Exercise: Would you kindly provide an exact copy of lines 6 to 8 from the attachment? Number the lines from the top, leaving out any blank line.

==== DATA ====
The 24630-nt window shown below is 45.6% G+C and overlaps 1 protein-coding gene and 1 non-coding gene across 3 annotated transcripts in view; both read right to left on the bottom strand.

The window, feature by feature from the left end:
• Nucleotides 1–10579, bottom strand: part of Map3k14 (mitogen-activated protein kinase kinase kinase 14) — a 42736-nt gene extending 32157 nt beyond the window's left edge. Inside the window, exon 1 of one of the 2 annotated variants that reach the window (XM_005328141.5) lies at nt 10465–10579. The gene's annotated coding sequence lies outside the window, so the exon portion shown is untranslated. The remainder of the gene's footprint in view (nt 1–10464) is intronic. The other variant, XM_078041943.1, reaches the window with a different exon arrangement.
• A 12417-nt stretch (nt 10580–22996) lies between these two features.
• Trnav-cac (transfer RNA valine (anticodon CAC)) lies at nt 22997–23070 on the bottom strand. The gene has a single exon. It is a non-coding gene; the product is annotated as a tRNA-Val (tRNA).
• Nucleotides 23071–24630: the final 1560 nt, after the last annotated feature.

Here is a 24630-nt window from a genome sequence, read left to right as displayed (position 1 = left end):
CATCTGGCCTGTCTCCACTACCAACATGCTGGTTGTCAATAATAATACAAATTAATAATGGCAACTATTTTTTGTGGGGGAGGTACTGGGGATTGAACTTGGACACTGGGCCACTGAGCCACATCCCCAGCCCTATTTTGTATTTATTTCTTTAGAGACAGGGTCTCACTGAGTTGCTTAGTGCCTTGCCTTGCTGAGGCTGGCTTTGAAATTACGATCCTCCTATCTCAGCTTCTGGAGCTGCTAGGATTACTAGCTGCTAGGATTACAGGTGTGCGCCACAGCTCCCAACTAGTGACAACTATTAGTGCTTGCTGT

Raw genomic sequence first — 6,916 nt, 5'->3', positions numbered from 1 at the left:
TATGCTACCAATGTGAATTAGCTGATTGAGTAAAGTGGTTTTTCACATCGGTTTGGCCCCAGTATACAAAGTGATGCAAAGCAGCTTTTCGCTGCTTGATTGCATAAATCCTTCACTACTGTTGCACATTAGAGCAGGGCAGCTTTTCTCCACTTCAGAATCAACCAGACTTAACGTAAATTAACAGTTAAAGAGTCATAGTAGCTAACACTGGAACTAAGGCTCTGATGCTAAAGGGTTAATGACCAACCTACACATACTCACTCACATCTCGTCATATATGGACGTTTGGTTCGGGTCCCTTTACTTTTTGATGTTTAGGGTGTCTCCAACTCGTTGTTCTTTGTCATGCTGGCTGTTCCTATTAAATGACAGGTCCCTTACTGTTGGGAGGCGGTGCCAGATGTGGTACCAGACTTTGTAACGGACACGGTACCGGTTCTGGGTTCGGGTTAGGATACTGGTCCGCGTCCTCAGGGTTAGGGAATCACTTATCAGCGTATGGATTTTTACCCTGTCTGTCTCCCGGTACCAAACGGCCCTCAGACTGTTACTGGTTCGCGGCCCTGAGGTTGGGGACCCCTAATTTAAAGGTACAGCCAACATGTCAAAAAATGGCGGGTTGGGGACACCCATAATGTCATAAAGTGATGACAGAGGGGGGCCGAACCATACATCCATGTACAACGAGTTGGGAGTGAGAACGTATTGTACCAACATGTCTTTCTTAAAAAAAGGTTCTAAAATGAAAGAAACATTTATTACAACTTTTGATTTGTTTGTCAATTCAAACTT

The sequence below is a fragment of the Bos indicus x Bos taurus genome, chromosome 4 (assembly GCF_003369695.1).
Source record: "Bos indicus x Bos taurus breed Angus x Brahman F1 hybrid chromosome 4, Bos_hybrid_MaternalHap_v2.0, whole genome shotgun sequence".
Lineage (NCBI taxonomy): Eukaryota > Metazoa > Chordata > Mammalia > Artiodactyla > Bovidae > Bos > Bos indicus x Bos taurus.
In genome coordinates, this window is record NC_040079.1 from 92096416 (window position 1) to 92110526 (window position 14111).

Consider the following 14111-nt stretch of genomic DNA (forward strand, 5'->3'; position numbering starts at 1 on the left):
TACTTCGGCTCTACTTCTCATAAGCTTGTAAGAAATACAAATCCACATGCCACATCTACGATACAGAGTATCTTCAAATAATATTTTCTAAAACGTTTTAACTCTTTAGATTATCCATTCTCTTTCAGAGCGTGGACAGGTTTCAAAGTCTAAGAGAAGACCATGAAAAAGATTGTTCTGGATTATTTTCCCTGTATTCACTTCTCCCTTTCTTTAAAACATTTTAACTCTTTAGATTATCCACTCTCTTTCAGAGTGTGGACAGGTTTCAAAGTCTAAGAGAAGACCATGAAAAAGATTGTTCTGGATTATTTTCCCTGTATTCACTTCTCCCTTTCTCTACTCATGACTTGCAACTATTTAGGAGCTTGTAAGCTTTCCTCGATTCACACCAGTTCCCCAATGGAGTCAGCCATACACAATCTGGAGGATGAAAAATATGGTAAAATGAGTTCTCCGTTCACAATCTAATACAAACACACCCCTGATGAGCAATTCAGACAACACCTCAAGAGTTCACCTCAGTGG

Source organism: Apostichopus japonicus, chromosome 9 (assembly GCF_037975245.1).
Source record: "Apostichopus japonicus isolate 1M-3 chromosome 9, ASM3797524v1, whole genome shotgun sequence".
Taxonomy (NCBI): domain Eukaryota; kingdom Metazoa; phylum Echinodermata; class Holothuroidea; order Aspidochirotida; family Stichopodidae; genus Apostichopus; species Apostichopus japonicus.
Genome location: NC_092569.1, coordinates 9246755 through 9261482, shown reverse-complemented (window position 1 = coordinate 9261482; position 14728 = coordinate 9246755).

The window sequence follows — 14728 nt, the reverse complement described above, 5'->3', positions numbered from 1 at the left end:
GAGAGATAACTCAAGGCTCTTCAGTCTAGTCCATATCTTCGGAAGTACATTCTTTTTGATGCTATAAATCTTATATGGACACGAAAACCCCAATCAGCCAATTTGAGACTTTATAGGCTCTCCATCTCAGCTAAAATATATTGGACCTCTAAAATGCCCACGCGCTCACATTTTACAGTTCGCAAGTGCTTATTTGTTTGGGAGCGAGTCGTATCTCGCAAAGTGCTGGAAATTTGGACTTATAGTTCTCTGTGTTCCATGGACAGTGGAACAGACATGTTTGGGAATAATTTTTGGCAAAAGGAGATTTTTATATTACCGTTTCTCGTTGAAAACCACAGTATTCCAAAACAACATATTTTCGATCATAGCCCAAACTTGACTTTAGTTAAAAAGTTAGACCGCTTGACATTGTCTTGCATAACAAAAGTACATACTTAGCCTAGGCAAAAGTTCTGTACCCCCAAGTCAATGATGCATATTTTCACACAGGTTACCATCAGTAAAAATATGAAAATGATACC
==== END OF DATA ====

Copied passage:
• Nucleotides 23071–24630: the final 1560 nt, after the last annotated feature.

Here is a 24630-nt window from a genome sequence, read left to right as displayed (position 1 = left end):
CATCTGGCCTGTCTCCACTACCAACATGCTGGTTGTCAATAATAATACAAATTAATAATGGCAACTATTTTTTGTGGGGGAGGTACTGGGGATTGAACTTGGACACTGGGCCACTGAGCCACATCCCCAGCCCTATTTTGTATTTATTTCTTTAGAGACAGGGTCTCACTGAGTTGCTTAGTGCCTTGCCTTGCTGAGGCTGGCTTTGAAATTACGATCCTCCTATCTCAGCTTCTGGAGCTGCTAGGATTACTAGCTGCTAGGATTACAGGTGTGCGCCACAGCTCCCAACTAGTGACAACTATTAGTGCTTGCTGT